With these rules in place, job seekers will have improved tools to identify and access training options and other employment services best suited to their needs. 


But the system works best when we're all committed to improving it. As we progress toward implementing WIOA, we're asking for your feedback. The proposed rules from the Labor and Education departments are currently available for review via the Federal Register


The comment period will open later this month, and the public will have 60 days from then to offer thoughts on how we build a better workforce system. Please take the time to participate in the process.


We've made enormous progress over the last several years to dig out of the recession and build a stronger, more resilient economy. WIOA will help us maintain that momentum in the years to come.

Note: This post is reprinted from the U.S. Department of Labor blog, dated April 2, 2015, with slight edits here for space.

#wkdev #workforce #WIOA #WIOAReady #Jobs

As part of WIOA, the U.S. Department of Labor (USDOL) has changed the Unemployment Insurance Reemployment and Eligibility Assessment (REA) program to include reemployment services and altered its name to Reemployment Services and Eligibility Assessments (RESEA).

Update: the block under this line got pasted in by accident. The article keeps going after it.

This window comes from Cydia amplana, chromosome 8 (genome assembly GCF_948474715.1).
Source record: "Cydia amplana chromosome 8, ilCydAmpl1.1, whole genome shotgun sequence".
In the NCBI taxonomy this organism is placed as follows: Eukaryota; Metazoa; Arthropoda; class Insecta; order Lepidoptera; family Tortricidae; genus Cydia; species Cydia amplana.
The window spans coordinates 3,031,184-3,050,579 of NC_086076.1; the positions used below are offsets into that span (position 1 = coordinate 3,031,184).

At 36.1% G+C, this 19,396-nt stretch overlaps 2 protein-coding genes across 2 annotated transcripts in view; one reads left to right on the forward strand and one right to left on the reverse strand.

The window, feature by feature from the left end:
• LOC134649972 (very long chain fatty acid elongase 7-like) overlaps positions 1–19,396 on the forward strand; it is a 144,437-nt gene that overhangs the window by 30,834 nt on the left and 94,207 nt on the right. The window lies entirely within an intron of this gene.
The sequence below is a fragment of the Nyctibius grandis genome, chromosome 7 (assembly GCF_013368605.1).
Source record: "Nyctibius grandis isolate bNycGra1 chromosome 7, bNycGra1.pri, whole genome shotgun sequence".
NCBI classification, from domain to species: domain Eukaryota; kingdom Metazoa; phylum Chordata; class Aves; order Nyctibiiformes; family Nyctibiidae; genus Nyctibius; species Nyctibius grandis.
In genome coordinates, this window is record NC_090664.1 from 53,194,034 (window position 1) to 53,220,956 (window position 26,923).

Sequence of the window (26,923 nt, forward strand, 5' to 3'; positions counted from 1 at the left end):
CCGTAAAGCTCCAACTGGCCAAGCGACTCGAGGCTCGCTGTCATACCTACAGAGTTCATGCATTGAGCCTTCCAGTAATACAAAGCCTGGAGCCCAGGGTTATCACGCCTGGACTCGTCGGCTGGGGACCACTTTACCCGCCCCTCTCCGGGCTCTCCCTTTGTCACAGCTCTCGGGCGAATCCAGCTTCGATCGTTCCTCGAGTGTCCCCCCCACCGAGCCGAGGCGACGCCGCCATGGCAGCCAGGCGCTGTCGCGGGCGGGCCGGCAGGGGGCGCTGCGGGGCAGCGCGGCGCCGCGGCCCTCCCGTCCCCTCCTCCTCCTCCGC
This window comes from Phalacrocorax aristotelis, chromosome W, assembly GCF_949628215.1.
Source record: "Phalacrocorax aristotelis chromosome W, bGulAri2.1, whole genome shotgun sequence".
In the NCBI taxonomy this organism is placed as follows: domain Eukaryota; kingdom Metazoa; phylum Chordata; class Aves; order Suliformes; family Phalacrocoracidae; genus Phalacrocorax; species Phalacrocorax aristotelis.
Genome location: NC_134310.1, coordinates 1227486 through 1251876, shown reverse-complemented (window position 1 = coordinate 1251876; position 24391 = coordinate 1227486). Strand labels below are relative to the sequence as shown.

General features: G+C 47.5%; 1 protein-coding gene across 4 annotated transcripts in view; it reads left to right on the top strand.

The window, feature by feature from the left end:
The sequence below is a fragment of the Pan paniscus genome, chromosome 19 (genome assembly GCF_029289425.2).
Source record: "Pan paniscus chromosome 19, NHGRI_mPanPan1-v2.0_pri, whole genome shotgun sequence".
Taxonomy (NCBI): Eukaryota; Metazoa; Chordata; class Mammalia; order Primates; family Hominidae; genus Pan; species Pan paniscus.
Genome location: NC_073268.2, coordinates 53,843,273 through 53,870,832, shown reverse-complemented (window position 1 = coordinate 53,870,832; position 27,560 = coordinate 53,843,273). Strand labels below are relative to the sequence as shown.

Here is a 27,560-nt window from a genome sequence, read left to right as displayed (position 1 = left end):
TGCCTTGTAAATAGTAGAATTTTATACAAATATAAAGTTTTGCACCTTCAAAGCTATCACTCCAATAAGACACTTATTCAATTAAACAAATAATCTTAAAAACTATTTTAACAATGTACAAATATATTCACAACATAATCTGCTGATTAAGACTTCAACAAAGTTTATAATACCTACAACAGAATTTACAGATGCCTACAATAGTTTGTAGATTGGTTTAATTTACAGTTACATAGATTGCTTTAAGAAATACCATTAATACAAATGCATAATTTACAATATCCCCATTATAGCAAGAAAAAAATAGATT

The approach of integrating REAs with reemployment or career services is modeled on the method used in Nevada, which has proven to be successful by USDOL studies. Nevada uses Career Action Resources’ material in its reemployment program, deemed by USDOL reports as the best in the nation.

RESEA Includes Services and a Focus on Meeting UI Claimant Unique Needs

The program name change reflects a “focus on providing career services that directly relate to the specific needs of participating claimants,” states Portia Wu, USDOL Assistant Secretary, in Unemployment Insurance Program Letter 13-15.

“Claimants have a variety of needs based on their specific circumstances, and the appropriate reemployment services should be provided to lead to successful employment outcomes, including referrals to education and training, to further actual reemployment goals,” Wu explains. “Because the same reemployment service types are not appropriate for all claimants, the individual needs of each claimant should be determined, and the appropriate services provided,” Wu continues in the guidance letter.

How LEAP Helps Your Staff Better Serve UI Claimants